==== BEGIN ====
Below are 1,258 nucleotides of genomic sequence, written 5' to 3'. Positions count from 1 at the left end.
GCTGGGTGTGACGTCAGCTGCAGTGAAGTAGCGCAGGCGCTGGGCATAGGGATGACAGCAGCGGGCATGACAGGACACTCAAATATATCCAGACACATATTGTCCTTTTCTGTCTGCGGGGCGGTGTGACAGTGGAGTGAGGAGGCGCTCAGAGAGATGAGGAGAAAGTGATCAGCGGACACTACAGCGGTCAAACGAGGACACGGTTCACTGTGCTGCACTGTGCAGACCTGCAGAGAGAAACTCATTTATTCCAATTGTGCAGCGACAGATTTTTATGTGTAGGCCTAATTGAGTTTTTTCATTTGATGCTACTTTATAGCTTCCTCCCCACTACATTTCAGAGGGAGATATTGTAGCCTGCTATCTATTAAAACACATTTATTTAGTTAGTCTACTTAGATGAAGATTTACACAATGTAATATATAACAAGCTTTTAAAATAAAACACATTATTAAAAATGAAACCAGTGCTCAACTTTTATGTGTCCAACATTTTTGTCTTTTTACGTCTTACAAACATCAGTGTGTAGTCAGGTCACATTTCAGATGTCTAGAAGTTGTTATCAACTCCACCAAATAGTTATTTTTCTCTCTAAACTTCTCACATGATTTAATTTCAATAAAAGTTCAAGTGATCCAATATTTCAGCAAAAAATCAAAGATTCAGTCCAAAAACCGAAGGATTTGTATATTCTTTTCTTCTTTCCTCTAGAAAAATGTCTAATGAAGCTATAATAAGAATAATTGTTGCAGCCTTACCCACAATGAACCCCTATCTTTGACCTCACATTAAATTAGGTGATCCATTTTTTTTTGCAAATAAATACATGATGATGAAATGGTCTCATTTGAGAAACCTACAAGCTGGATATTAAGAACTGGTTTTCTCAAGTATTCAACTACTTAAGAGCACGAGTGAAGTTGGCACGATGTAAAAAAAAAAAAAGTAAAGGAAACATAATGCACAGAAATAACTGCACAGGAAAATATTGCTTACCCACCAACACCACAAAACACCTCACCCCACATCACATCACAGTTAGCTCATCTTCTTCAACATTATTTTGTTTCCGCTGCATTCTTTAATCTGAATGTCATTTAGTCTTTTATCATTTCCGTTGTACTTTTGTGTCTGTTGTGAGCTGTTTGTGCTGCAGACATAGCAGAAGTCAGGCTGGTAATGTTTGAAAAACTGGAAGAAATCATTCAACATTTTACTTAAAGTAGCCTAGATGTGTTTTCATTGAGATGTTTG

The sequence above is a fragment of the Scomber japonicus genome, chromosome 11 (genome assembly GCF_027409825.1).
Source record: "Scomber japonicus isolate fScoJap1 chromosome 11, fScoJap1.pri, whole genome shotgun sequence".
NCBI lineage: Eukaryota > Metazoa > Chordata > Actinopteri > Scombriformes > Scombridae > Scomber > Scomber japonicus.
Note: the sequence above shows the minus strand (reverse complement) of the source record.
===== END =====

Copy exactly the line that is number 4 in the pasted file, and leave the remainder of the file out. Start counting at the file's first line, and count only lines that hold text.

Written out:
Source record: "Scomber japonicus isolate fScoJap1 chromosome 11, fScoJap1.pri, whole genome shotgun sequence".